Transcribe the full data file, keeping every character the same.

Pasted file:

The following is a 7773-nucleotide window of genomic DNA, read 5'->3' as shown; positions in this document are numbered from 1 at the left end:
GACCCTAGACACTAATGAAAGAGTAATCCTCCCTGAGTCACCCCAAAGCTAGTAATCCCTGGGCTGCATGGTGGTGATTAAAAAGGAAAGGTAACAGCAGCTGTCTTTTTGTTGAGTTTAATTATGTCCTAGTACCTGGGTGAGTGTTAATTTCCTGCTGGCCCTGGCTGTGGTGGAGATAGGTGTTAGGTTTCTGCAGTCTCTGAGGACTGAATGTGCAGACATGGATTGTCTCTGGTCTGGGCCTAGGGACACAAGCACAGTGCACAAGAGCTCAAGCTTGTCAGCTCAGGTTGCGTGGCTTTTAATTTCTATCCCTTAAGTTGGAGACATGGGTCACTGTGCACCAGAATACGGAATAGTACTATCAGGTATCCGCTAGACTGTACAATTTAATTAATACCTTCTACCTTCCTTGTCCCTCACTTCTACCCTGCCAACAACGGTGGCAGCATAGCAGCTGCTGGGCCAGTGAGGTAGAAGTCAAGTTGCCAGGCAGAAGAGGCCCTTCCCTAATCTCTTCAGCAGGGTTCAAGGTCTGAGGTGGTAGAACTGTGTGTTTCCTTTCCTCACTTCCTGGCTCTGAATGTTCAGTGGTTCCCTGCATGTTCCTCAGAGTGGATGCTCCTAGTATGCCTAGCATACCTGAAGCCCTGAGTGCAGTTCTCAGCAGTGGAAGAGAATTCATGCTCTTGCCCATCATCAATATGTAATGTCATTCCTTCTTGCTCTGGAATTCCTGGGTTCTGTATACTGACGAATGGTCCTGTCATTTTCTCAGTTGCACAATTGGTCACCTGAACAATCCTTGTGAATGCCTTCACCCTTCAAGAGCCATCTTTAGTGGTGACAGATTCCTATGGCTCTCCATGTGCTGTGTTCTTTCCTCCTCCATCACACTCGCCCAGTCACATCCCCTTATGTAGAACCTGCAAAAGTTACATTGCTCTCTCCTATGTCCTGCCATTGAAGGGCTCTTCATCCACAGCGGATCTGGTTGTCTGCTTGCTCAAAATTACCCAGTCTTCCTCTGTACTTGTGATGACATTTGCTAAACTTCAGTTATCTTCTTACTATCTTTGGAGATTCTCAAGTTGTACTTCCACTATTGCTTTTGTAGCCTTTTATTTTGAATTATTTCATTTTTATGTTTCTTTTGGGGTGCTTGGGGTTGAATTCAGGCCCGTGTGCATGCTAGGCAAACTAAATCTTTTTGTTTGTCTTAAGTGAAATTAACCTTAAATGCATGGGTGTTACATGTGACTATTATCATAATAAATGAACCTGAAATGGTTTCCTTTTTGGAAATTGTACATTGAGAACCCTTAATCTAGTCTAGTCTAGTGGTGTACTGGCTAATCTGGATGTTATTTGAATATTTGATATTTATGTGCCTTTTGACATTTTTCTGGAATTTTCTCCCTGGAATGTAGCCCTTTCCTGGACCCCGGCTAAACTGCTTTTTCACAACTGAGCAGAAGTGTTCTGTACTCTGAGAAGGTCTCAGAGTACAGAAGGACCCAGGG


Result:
The following is a 7773-nucleotide window of genomic DNA, read 5'->3' as shown; positions in this document are numbered from 1 at the left end:
GACCCTAGACACTAATGAAAGAGTAATCCTCCCTGAGTCACCCCAAAGCTAGTAATCCCTGGGCTGCATGGTGGTGATTAAAAAGGAAAGGTAACAGCAGCTGTCTTTTTGTTGAGTTTAATTATGTCCTAGTACCTGGGTGAGTGTTAATTTCCTGCTGGCCCTGGCTGTGGTGGAGATAGGTGTTAGGTTTCTGCAGTCTCTGAGGACTGAATGTGCAGACATGGATTGTCTCTGGTCTGGGCCTAGGGACACAAGCACAGTGCACAAGAGCTCAAGCTTGTCAGCTCAGGTTGCGTGGCTTTTAATTTCTATCCCTTAAGTTGGAGACATGGGTCACTGTGCACCAGAATACGGAATAGTACTATCAGGTATCCGCTAGACTGTACAATTTAATTAATACCTTCTACCTTCCTTGTCCCTCACTTCTACCCTGCCAACAACGGTGGCAGCATAGCAGCTGCTGGGCCAGTGAGGTAGAAGTCAAGTTGCCAGGCAGAAGAGGCCCTTCCCTAATCTCTTCAGCAGGGTTCAAGGTCTGAGGTGGTAGAACTGTGTGTTTCCTTTCCTCACTTCCTGGCTCTGAATGTTCAGTGGTTCCCTGCATGTTCCTCAGAGTGGATGCTCCTAGTATGCCTAGCATACCTGAAGCCCTGAGTGCAGTTCTCAGCAGTGGAAGAGAATTCATGCTCTTGCCCATCATCAATATGTAATGTCATTCCTTCTTGCTCTGGAATTCCTGGGTTCTGTATACTGACGAATGGTCCTGTCATTTTCTCAGTTGCACAATTGGTCACCTGAACAATCCTTGTGAATGCCTTCACCCTTCAAGAGCCATCTTTAGTGGTGACAGATTCCTATGGCTCTCCATGTGCTGTGTTCTTTCCTCCTCCATCACACTCGCCCAGTCACATCCCCTTATGTAGAACCTGCAAAAGTTACATTGCTCTCTCCTATGTCCTGCCATTGAAGGGCTCTTCATCCACAGCGGATCTGGTTGTCTGCTTGCTCAAAATTACCCAGTCTTCCTCTGTACTTGTGATGACATTTGCTAAACTTCAGTTATCTTCTTACTATCTTTGGAGATTCTCAAGTTGTACTTCCACTATTGCTTTTGTAGCCTTTTATTTTGAATTATTTCATTTTTATGTTTCTTTTGGGGTGCTTGGGGTTGAATTCAGGCCCGTGTGCATGCTAGGCAAACTAAATCTTTTTGTTTGTCTTAAGTGAAATTAACCTTAAATGCATGGGTGTTACATGTGACTATTATCATAATAAATGAACCTGAAATGGTTTCCTTTTTGGAAATTGTACATTGAGAACCCTTAATCTAGTCTAGTCTAGTGGTGTACTGGCTAATCTGGATGTTATTTGAATATTTGATATTTATGTGCCTTTTGACATTTTTCTGGAATTTTCTCCCTGGAATGTAGCCCTTTCCTGGACCCCGGCTAAACTGCTTTTTCACAACTGAGCAGAAGTGTTCTGTACTCTGAGAAGGTCTCAGAGTACAGAAGGACCCAGGG